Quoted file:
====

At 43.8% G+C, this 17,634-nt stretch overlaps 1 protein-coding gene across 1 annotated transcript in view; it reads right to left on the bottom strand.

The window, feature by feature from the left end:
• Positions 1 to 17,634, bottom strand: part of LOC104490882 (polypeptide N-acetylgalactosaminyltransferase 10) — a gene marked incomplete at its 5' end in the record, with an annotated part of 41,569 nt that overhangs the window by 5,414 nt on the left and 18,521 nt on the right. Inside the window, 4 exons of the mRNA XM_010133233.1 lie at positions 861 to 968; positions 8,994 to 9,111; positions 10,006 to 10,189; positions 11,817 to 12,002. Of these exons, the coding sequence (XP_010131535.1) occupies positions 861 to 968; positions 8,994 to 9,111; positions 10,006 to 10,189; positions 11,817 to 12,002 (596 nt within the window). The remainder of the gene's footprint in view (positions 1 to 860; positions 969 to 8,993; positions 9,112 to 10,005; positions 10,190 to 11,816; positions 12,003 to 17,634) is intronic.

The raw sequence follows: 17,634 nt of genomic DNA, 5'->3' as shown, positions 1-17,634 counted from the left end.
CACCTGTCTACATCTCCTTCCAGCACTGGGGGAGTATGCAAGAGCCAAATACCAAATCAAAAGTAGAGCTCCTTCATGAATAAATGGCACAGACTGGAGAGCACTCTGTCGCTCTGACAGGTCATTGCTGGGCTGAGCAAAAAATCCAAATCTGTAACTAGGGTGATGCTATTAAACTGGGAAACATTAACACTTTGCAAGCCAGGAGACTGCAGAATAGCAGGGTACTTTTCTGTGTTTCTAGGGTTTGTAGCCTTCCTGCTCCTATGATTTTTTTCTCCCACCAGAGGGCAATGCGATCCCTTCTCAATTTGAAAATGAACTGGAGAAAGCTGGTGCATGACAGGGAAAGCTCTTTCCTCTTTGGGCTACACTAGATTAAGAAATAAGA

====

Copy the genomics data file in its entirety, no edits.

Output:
At 43.8% G+C, this 17,634-nt stretch overlaps 1 protein-coding gene across 1 annotated transcript in view; it reads right to left on the bottom strand.

The window, feature by feature from the left end:
• Positions 1 to 17,634, bottom strand: part of LOC104490882 (polypeptide N-acetylgalactosaminyltransferase 10) — a gene marked incomplete at its 5' end in the record, with an annotated part of 41,569 nt that overhangs the window by 5,414 nt on the left and 18,521 nt on the right. Inside the window, 4 exons of the mRNA XM_010133233.1 lie at positions 861 to 968; positions 8,994 to 9,111; positions 10,006 to 10,189; positions 11,817 to 12,002. Of these exons, the coding sequence (XP_010131535.1) occupies positions 861 to 968; positions 8,994 to 9,111; positions 10,006 to 10,189; positions 11,817 to 12,002 (596 nt within the window). The remainder of the gene's footprint in view (positions 1 to 860; positions 969 to 8,993; positions 9,112 to 10,005; positions 10,190 to 11,816; positions 12,003 to 17,634) is intronic.

The raw sequence follows: 17,634 nt of genomic DNA, 5'->3' as shown, positions 1-17,634 counted from the left end.
CACCTGTCTACATCTCCTTCCAGCACTGGGGGAGTATGCAAGAGCCAAATACCAAATCAAAAGTAGAGCTCCTTCATGAATAAATGGCACAGACTGGAGAGCACTCTGTCGCTCTGACAGGTCATTGCTGGGCTGAGCAAAAAATCCAAATCTGTAACTAGGGTGATGCTATTAAACTGGGAAACATTAACACTTTGCAAGCCAGGAGACTGCAGAATAGCAGGGTACTTTTCTGTGTTTCTAGGGTTTGTAGCCTTCCTGCTCCTATGATTTTTTTCTCCCACCAGAGGGCAATGCGATCCCTTCTCAATTTGAAAATGAACTGGAGAAAGCTGGTGCATGACAGGGAAAGCTCTTTCCTCTTTGGGCTACACTAGATTAAGAAATAAGA